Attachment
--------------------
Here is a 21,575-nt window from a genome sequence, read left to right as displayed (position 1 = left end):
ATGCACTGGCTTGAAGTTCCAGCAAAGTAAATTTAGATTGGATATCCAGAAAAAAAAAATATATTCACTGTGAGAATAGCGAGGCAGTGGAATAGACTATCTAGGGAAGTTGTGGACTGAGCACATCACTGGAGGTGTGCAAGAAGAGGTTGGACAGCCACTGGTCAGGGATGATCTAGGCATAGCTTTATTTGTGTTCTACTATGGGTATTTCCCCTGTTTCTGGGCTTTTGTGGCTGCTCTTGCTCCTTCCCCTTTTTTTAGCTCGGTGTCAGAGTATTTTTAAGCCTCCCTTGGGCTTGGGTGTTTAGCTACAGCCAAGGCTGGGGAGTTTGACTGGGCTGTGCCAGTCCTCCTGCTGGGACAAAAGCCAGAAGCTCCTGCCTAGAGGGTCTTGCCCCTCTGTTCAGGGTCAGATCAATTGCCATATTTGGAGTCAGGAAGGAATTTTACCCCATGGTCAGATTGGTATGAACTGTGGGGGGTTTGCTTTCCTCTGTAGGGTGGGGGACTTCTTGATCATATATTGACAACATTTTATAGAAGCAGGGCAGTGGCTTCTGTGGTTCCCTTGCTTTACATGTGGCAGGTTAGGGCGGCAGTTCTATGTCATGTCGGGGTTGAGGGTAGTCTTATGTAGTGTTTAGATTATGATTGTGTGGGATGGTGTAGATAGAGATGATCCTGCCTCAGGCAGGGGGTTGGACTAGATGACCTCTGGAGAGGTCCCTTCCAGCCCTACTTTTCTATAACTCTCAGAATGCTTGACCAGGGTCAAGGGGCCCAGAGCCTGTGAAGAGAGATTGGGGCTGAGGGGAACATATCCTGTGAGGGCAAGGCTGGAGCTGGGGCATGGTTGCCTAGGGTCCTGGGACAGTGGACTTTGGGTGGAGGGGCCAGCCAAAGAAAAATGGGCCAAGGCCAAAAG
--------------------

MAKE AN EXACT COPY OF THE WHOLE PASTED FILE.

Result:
Here is a 21,575-nt window from a genome sequence, read left to right as displayed (position 1 = left end):
ATGCACTGGCTTGAAGTTCCAGCAAAGTAAATTTAGATTGGATATCCAGAAAAAAAAAATATATTCACTGTGAGAATAGCGAGGCAGTGGAATAGACTATCTAGGGAAGTTGTGGACTGAGCACATCACTGGAGGTGTGCAAGAAGAGGTTGGACAGCCACTGGTCAGGGATGATCTAGGCATAGCTTTATTTGTGTTCTACTATGGGTATTTCCCCTGTTTCTGGGCTTTTGTGGCTGCTCTTGCTCCTTCCCCTTTTTTTAGCTCGGTGTCAGAGTATTTTTAAGCCTCCCTTGGGCTTGGGTGTTTAGCTACAGCCAAGGCTGGGGAGTTTGACTGGGCTGTGCCAGTCCTCCTGCTGGGACAAAAGCCAGAAGCTCCTGCCTAGAGGGTCTTGCCCCTCTGTTCAGGGTCAGATCAATTGCCATATTTGGAGTCAGGAAGGAATTTTACCCCATGGTCAGATTGGTATGAACTGTGGGGGGTTTGCTTTCCTCTGTAGGGTGGGGGACTTCTTGATCATATATTGACAACATTTTATAGAAGCAGGGCAGTGGCTTCTGTGGTTCCCTTGCTTTACATGTGGCAGGTTAGGGCGGCAGTTCTATGTCATGTCGGGGTTGAGGGTAGTCTTATGTAGTGTTTAGATTATGATTGTGTGGGATGGTGTAGATAGAGATGATCCTGCCTCAGGCAGGGGGTTGGACTAGATGACCTCTGGAGAGGTCCCTTCCAGCCCTACTTTTCTATAACTCTCAGAATGCTTGACCAGGGTCAAGGGGCCCAGAGCCTGTGAAGAGAGATTGGGGCTGAGGGGAACATATCCTGTGAGGGCAAGGCTGGAGCTGGGGCATGGTTGCCTAGGGTCCTGGGACAGTGGACTTTGGGTGGAGGGGCCAGCCAAAGAAAAATGGGCCAAGGCCAAAAG